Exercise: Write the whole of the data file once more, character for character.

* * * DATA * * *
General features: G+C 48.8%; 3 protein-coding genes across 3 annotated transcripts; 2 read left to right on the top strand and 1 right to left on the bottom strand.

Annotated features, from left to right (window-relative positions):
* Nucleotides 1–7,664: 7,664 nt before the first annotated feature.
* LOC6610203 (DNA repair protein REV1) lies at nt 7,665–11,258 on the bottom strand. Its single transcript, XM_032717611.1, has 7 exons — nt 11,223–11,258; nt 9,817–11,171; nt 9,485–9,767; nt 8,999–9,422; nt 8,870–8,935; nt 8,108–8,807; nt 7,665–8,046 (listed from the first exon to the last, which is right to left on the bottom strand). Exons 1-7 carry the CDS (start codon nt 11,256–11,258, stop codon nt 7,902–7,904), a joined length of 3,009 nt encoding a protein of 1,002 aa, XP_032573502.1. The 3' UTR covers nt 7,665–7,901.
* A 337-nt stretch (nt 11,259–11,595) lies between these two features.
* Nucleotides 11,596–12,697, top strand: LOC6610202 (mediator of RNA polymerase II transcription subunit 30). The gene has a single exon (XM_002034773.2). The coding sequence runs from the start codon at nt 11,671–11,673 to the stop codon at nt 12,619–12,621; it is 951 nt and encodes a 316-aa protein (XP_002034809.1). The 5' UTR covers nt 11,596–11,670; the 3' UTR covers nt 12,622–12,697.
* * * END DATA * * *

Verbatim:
General features: G+C 48.8%; 3 protein-coding genes across 3 annotated transcripts; 2 read left to right on the top strand and 1 right to left on the bottom strand.

Annotated features, from left to right (window-relative positions):
* Nucleotides 1–7,664: 7,664 nt before the first annotated feature.
* LOC6610203 (DNA repair protein REV1) lies at nt 7,665–11,258 on the bottom strand. Its single transcript, XM_032717611.1, has 7 exons — nt 11,223–11,258; nt 9,817–11,171; nt 9,485–9,767; nt 8,999–9,422; nt 8,870–8,935; nt 8,108–8,807; nt 7,665–8,046 (listed from the first exon to the last, which is right to left on the bottom strand). Exons 1-7 carry the CDS (start codon nt 11,256–11,258, stop codon nt 7,902–7,904), a joined length of 3,009 nt encoding a protein of 1,002 aa, XP_032573502.1. The 3' UTR covers nt 7,665–7,901.
* A 337-nt stretch (nt 11,259–11,595) lies between these two features.
* Nucleotides 11,596–12,697, top strand: LOC6610202 (mediator of RNA polymerase II transcription subunit 30). The gene has a single exon (XM_002034773.2). The coding sequence runs from the start codon at nt 11,671–11,673 to the stop codon at nt 12,619–12,621; it is 951 nt and encodes a 316-aa protein (XP_002034809.1). The 5' UTR covers nt 11,596–11,670; the 3' UTR covers nt 12,622–12,697.